Building evidence folders for learning through libraries
The controversy over the 65% Solution underscores the public’s perception that school libraries do not provide vital instructional programs. This legislation, which has been enacted in states such as Texas, Kansas and Louisiana, pumps 65 percent of a state’s educational budget into direct classroom resources (Toppo 2006). Unfortunately, school library media specialists are classified as non-instructional, support personnel according to the National Center for Education Statistics (NCES). This has led the American Association of School Librarians to produce a position statement on the instructional classification of school library media specialists (http://www.ala.org/ala/aasl/aaslproftools/positionstatements/instclass.htm) in hopes of including certified library media specialists as part of the NCES “instruction” classification.
Even without the 65% Solution, however, library media programs are frequently on the chopping block when school budgets shrink. A principal in that predicament recently told me, “I would love to keep my librarian but I have to consider my priorities. I need to retain the positions and programs that show my students are actually learning.” Indeed!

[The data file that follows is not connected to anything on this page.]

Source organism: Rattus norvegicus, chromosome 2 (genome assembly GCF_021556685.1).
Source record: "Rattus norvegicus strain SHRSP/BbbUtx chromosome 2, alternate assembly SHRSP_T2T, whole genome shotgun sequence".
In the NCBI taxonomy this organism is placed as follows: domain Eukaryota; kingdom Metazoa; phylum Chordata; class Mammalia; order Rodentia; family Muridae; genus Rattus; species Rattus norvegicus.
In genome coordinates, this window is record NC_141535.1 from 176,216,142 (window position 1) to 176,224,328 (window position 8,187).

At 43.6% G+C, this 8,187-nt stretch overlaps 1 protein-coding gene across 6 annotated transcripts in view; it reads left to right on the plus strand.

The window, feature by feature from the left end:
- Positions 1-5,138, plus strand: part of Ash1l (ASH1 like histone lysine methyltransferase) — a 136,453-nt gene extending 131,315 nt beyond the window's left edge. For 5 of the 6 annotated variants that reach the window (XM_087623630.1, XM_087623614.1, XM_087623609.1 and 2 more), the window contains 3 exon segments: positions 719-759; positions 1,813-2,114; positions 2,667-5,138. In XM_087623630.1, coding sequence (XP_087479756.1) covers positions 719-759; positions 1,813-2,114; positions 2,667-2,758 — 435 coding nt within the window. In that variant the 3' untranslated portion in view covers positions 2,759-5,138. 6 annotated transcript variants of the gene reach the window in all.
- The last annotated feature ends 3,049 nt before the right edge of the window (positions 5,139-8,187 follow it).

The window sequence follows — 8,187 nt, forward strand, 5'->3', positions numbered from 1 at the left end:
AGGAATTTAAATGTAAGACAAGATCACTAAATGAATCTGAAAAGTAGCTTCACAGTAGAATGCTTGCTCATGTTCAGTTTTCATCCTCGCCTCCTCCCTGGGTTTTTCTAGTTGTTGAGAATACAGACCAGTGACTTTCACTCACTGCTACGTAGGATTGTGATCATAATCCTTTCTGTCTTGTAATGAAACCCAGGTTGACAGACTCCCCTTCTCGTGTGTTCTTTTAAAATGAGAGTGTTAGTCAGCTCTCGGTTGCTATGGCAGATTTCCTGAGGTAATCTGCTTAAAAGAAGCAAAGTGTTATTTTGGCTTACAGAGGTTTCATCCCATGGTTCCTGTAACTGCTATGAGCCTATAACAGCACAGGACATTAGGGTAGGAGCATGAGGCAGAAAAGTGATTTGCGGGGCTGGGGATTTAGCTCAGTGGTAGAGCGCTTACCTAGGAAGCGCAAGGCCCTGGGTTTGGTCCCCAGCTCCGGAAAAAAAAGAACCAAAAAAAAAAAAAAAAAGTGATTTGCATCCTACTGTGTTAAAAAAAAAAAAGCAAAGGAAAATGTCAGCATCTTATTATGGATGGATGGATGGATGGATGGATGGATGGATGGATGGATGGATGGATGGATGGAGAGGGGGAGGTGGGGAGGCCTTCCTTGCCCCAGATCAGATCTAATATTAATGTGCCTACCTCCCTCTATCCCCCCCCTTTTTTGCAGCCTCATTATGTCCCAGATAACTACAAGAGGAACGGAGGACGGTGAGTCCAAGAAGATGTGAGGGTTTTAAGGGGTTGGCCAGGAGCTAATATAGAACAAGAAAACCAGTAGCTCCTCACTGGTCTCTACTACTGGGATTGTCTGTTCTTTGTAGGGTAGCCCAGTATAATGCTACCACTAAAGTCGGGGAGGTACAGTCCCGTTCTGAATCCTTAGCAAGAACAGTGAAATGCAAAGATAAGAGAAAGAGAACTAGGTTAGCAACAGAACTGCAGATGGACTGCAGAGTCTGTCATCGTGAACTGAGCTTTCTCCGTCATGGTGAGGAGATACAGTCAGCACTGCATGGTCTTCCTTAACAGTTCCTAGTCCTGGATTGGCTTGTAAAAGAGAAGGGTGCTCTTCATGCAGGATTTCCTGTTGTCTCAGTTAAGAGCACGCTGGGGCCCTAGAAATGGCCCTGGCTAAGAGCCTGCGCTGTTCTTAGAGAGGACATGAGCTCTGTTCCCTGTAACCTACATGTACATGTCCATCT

When building level administrators and school advisory councils meet to wrangle over budgets, they seek to support programs that demonstrate positive student growth in areas of high need. The big question is: As a library media specialist, are you able to produce this type of evidence? While many library media specialists spend a major portion of their week engaged in instructional activities, the impact of their teaching is often invisible (Harada and Yoshina 2006). The following are critical questions that library media specialists must wrestle with:
- How does your library media center support student learning?
- What compelling evidence do you have that students have achieved the learning targets?
For library media specialists, who have been comfortable with traditional forms of reporting, responses to the above questions require a dramatic paradigm shift from an object-oriented approach to a student-oriented approach to assessment and evaluation. The object-oriented approach centers on evaluation reports that include statistical counting of “things” such as new acquisitions, circulation figures, and numbers of instructional sessions and planning meetings. The student-oriented approach focuses on assessment of student performance. It involves not only what students learn but also the degree to which student learning is demonstrated (Harada and Yoshina 2005).